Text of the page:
Another reason why anarcho-monarchism is an ideal political system can be seen by looking at Smaug. While he himself is far from an ideal ruler, his “rule” over Erebor actually has many similarities to Aragorn’s rule and Tolkien’s ideal of anarcho-monarchism. Smaug definitely fits Tolkien’s “far off” ideal, spending most of his time lazing within bowels of the mountain. Like Aragorn, he is distant and unreachable, occupying little concern in the minds of his own subjects.
Under Smaug’s rule, areas surrounding the Lonely Mountain are almost completely free of the conflict. Neither orcs, wolves nor Easterlings enter his realm during his reign, and Elves of Mirkwood do not face a significant threat from their eastern flank. Neither do Men of Lake-town. Only after his death do orcs flood the area. Easterlings, far more dangerous enemy than the Orcs, are also absent, despite their frequent invasions of Gondor (which in few cases nearly brought the kingdom to ruin). They, too, make their appearance soon after Smaug’s death, and during War of the Ring, a huge host of Easterlings invades Dale and Erebor, nearly destroying both.
Smaug’s influence also secures the affluence of both realms through trade. Societies of Elves and Men in “Wilderness” have a surprising degree of economic development. Elven king’s palace is ornate, and also serves as a safe for his rich treasure. Elves also trade with men of Lake-town, which itself is described as thriving, and also trading on “the great river from the South”.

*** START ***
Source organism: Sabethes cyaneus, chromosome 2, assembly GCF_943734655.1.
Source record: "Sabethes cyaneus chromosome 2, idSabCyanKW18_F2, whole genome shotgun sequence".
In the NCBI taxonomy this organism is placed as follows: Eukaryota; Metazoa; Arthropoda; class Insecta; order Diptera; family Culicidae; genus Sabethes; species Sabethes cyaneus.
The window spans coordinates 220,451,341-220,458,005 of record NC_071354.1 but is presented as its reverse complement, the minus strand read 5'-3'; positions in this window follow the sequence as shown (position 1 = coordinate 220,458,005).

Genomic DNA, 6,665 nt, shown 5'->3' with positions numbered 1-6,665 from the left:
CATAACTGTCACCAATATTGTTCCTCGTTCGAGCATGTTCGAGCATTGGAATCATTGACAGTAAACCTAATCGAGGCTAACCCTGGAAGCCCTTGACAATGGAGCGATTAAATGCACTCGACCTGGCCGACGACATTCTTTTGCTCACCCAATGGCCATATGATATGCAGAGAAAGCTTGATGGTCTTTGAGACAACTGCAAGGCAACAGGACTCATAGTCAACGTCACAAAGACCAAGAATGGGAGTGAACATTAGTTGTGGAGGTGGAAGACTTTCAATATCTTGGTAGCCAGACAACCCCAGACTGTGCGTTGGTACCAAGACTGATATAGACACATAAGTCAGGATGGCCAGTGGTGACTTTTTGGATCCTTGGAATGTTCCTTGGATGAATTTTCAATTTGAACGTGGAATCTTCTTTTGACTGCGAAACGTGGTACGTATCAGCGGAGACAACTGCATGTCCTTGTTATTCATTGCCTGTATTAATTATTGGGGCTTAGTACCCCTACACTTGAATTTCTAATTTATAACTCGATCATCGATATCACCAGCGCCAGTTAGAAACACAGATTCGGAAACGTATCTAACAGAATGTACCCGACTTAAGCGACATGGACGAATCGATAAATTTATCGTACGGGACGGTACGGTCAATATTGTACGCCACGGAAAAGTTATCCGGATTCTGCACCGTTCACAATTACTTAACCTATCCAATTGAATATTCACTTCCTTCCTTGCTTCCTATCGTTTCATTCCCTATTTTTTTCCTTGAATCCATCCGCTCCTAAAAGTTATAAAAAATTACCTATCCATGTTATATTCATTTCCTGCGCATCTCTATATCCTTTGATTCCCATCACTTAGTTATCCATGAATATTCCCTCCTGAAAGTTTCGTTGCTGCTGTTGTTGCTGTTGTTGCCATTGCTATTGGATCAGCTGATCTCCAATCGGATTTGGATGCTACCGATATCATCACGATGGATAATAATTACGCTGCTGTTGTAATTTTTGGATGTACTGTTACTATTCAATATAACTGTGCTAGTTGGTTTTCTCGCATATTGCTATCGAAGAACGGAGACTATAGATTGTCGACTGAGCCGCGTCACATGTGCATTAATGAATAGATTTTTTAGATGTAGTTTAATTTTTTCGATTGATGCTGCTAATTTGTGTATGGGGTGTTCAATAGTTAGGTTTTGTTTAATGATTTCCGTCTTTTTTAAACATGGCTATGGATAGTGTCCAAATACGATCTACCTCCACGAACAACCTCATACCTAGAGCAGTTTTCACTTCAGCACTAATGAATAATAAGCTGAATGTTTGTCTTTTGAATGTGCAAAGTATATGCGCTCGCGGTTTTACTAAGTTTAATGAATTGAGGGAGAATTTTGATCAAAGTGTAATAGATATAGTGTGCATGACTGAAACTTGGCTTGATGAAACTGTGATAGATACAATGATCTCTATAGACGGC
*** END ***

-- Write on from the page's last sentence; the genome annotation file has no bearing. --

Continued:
Much like with Aragorn, so do peoples in Smaug’s domain live in racially / ethnically distinct societies. Elves dwell in Mirkwood, Dwarves in the Iron Hills and Men in the Lake Town. While trade between the groups exists, they keep largely to themselves, and only contact between different groups are the elven traders. Yet there is no racial hostilities: men of Lake-town were friends with the elves prior to dragon’s demise, nor was there ill will between either of these groups and dwarves of the Iron Hills. But this utopia is shattered by dragon’s death, as different races nearly come to blows over dragon’s enormous wealth.
What Smaug does illustrate is an important advantage of anarcho-monarchism: since all groups are more-or-less self-ruling, they can easily prosper with a less-than-ideal (or outright evil) ruler, so long as ruler in question does not successfully end anarcho-monarchist order and implements tyranny. Both Elessar’s and Smaug’s reigns yield three key consequences: 1) lasting peace, 2) trade and regional wealth, and 3) coexistence of different groups.
Yet Smaug falls short – very short – of the ideal of anarcho-monarchism. While Smaug’s distancing from his subjects allows those subjects to prosper despite Smaug’s own flaws, final hours of his reigns are spent in wholesale slaughter of those same subjects. Unlike Aragorn, who is accepted as a king through very Byzantine tradition of acclamation, Smaug is still a self-imposed tyrant whose benevolence was wholly accidental. Where Aragorn is still accountable to his subjects (in theory at least), Smaug is accountable to nobody but himself. Aragorn gains his legitimacy through the will of his people and is beholden to the same, while Smaug’s rule is propped up through violence and violence alone.
Kingdom of Numenor